• Summary
  • Contents
  • Subject index

The SAGE Handbook of Rhetorical Studies surveys the latest advances in rhetorical scholarship, synthesizing theories and practices across major areas of study in the field and pointing the way for future studies. Edited by Andrea A. Lunsford and Associate Editors Kirt H. Wilson and Rosa A. Eberly, the Handbook aims to introduce a new generation of students to rhetorical study and provide a deeply informed and ready resource for scholars currently working in the field.

Coping With Modernity: Strategies of 20th-century Rhetorical Theory
Coping with modernity: Strategies of 20th-century rhetorical theory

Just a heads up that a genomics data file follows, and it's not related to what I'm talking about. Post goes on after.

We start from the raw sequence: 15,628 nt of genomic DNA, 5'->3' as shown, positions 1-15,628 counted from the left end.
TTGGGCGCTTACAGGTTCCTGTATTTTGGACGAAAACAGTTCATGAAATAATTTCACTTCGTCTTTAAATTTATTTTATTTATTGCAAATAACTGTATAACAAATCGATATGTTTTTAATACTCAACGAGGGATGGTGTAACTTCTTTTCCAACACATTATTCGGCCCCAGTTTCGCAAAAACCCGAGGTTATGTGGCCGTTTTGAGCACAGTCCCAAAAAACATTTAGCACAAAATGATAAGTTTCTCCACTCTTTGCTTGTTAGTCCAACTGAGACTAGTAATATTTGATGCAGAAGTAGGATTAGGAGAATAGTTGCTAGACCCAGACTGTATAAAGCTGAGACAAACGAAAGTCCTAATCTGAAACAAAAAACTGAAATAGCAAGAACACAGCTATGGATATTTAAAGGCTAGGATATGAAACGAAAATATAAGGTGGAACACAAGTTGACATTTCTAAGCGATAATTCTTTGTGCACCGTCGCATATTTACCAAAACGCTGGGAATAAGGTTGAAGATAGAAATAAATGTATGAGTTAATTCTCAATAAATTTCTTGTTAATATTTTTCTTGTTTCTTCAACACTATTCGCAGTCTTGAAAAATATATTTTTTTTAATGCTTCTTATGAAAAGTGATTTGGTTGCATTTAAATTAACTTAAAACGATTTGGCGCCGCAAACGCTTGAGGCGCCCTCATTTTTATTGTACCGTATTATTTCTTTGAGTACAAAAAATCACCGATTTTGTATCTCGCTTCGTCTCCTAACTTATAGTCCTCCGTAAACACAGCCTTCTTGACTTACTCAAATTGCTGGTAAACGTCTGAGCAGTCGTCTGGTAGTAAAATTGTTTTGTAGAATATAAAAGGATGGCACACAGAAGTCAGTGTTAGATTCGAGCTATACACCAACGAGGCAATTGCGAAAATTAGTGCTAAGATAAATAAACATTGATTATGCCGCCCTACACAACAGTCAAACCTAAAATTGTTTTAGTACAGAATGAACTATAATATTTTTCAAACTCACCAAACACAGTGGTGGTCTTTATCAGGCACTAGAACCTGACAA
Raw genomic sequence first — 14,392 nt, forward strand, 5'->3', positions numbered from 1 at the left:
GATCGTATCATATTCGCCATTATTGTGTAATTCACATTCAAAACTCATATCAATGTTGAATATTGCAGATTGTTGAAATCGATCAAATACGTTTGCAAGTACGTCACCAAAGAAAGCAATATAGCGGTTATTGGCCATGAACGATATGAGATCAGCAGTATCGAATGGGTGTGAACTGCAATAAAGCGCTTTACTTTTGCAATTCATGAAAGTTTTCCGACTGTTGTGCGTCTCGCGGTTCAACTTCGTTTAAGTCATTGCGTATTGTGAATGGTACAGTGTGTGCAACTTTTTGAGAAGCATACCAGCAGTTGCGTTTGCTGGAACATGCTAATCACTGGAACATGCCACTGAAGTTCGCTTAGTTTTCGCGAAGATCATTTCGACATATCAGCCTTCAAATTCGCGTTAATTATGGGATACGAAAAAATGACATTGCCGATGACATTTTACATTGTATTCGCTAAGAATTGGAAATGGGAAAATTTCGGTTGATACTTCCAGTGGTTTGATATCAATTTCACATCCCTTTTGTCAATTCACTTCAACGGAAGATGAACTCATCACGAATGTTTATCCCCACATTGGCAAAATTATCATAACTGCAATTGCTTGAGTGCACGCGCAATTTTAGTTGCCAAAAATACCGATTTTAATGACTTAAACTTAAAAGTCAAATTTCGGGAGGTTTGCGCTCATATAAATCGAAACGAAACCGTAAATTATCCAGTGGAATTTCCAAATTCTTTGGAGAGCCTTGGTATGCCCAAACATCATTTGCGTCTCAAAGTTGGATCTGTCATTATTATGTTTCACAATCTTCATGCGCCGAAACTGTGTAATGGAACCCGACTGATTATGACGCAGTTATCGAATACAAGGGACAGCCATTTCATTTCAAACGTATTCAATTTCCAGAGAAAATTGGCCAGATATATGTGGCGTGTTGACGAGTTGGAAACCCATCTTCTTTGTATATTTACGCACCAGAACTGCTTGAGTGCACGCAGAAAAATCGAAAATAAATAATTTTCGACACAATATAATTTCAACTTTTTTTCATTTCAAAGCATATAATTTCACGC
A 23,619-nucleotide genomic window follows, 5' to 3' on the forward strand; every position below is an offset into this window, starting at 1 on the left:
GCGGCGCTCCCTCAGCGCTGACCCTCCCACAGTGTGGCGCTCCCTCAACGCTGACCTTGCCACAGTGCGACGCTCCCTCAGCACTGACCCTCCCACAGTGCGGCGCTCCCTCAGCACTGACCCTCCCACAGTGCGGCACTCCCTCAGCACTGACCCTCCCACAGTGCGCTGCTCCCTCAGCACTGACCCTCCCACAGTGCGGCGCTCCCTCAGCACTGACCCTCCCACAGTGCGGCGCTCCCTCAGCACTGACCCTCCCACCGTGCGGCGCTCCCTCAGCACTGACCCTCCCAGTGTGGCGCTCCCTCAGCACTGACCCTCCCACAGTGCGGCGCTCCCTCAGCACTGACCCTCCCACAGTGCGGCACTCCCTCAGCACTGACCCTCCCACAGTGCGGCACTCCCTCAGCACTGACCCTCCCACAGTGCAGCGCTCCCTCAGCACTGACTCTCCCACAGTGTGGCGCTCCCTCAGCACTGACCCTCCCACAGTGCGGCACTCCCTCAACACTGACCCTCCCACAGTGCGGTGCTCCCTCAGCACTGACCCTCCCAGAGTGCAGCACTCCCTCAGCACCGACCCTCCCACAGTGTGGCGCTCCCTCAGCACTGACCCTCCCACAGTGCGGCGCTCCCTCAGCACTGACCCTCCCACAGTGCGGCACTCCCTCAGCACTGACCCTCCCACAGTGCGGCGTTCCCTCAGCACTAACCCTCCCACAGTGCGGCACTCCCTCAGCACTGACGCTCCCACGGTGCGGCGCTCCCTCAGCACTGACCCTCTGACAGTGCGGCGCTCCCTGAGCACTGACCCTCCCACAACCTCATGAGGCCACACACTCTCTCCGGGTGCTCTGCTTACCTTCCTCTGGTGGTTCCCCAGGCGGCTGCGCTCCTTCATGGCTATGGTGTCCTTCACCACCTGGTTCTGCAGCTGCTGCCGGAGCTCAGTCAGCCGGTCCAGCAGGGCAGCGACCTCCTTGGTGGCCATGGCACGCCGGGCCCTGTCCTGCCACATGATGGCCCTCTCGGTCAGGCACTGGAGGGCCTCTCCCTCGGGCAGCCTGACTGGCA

The problem for rhetorical theory after the birth of Enlightenment liberalism lies in the central role of moral autonomy in the emerging view of the liberal self. The very philosophy of liberal democracy itself was based on a fundamental distrust of persuasion. Once the autonomous individual rather than the family or community became the fundamental building block of politics, any effort to subvert that autonomy, whether through rhetoric or violence, came to be viewed as a “heteronomous imposition,” as Immanuel Kant put it. For Kant, perhaps the most influential theorist of liberalism in the Western democracies, a normal adult is capable of full self-government in moral matters: “No authority external ...

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